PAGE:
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Decorating flair is a family trait

Paul Doelling (second from left) is shown with some his employees family members their temporary shop Valparaiso Ind. From left:

Paul Doelling (second from left) is shown with some of his employees and family members at their temporary shop in Valparaiso, Ind. From left: Khris Madayag, Malissa Doelling-Happer, Paula Doelling-Lynn and Carol Detmar. | Andy Lavalley~Sun-Times Media

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Updated: January 18, 2013 6:07AM



Although Doelling Decorating Center has temporarily moved from its home of 56 years, it shouldn’t surprise long-time customers that owner Paul Doelling isn’t letting the Aug. 4 lightning strike that caused the move shut the Valparaiso business down.

The store, which Doelling began in 1956 with his brother Fred, also outlasted competition, which in 1960 included 13 independent paint outlets and 27 places to buy paint vying for customers around Valparaiso.

“We’re the only independent left,” Paul said. “They’ve come to us because we’ve cared for them, and we still care. I’ve seen grandchildren of people I originally worked for.”

Until the old site is remodeled, though, the business temporarily relocated to 1152 Marsh St., Suite D, south U.S. 30.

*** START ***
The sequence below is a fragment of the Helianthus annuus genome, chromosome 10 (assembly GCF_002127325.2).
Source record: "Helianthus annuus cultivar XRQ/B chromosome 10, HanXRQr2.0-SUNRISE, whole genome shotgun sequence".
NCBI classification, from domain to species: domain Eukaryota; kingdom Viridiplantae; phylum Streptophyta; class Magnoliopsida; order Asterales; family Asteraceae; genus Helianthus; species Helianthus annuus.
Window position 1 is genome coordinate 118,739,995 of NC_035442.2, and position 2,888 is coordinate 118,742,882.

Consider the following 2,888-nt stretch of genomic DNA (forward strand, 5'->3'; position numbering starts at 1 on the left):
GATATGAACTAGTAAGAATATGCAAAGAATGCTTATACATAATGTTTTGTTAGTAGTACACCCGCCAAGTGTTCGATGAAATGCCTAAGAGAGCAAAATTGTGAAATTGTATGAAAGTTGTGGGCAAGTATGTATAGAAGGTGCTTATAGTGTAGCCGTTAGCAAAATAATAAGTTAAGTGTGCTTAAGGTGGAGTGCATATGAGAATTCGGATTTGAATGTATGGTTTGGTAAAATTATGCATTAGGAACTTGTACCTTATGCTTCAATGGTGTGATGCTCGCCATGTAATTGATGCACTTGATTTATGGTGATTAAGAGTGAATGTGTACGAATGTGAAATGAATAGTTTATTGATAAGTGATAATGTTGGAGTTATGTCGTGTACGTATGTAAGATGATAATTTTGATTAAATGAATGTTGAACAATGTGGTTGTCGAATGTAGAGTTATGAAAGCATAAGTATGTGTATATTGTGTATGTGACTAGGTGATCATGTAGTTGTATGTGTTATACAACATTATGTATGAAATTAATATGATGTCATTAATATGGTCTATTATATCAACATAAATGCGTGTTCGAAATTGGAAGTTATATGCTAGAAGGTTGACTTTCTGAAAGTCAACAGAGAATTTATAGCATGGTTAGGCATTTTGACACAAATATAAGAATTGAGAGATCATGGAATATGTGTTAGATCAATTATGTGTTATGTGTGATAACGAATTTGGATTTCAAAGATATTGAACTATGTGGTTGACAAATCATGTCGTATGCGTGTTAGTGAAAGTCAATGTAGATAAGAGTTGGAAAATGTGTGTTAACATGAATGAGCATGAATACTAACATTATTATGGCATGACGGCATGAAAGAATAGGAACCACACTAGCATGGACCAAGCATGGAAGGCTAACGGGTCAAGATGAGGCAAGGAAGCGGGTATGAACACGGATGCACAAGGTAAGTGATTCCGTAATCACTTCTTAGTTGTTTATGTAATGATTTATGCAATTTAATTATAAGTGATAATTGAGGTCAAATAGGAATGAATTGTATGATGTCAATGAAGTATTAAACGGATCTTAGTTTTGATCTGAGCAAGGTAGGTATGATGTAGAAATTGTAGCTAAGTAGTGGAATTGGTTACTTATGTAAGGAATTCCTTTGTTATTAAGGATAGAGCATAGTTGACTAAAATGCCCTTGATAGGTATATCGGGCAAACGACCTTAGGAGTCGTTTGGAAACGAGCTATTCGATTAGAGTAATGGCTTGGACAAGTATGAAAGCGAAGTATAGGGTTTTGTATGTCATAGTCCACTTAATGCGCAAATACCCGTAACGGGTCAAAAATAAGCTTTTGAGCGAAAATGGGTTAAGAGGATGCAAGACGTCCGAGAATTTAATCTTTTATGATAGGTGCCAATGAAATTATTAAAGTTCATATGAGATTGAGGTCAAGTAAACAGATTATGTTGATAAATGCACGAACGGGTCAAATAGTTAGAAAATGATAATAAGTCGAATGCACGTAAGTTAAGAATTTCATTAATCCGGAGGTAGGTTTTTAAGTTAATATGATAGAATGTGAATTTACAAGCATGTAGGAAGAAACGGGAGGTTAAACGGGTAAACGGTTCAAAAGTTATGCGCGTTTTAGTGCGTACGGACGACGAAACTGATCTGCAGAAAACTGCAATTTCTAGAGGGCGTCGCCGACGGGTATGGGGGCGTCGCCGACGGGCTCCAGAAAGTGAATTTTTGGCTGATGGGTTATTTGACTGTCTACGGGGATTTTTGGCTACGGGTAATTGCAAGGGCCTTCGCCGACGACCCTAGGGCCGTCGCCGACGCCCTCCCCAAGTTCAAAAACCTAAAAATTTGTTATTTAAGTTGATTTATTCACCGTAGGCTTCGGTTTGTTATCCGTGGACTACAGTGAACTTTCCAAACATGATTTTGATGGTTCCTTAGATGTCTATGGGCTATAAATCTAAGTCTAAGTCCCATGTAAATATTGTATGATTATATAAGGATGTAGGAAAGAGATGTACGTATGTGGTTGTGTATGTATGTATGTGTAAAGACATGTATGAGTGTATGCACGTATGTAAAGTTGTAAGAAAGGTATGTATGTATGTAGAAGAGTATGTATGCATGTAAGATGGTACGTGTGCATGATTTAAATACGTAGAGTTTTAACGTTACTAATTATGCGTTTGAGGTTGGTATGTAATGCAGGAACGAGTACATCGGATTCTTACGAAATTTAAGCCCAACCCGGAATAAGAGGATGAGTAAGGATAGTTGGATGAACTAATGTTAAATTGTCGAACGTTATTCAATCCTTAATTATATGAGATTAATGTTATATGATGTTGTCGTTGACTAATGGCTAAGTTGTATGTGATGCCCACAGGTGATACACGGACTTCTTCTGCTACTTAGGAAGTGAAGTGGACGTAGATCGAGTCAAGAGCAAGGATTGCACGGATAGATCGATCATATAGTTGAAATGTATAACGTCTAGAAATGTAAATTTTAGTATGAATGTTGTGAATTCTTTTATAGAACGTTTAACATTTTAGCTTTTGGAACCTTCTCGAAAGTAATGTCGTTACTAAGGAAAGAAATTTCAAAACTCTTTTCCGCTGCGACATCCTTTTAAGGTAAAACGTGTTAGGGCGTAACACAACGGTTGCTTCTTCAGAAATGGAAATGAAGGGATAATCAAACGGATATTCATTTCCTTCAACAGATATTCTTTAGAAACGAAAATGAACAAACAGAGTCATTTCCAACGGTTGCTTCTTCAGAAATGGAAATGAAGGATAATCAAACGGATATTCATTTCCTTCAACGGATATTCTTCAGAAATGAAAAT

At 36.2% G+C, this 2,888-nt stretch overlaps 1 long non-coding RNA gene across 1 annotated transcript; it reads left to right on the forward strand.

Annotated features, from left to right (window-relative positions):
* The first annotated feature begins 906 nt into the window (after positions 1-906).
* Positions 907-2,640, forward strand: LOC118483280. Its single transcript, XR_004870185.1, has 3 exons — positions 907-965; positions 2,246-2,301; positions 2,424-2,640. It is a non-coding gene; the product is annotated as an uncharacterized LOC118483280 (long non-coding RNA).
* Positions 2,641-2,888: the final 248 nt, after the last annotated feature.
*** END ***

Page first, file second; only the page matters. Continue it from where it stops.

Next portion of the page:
The business has done work in Florida, Chicago and California for the children of local customers, said Doelling’s daughter Malissa Doelling-Happer.

The business is a tradition extending from Doelling’s great-grandfather being a painter and paperhanger in Germany.

His grandfather started George Doelling Painting Contractor in 1921, which progressed to A.G. Doelling and Sons Decorating and continued with his father in Doelling Brothers Decorating.

Paul and Fred went retail in 1956, expanding to include window treatments, design and, in the past, floor coverings.

“We just tried to keep ahead in the field,” Paul said.

His daughter, Paula Doelling-Lynn, is the architectural paint color expert and creates palettes around the country, while Doelling-Happer is designer, decorator and operations manager.

Doelling said the business survives because it evolves.

“Some things are in the genes,” he said. “There’s someone that wants to carry it on, and in our case, it’s to a greater level.”

Doelling thought about closing the business after the lightning strike, but he heard from contractors, customers and even his granddaughter, who works part-time while in college.

“She feels that’s her legacy,” he said.

It’s also his life.

“The day I got up and didn’t want to work is the day I leave this business — and that never happened,” Paul said.



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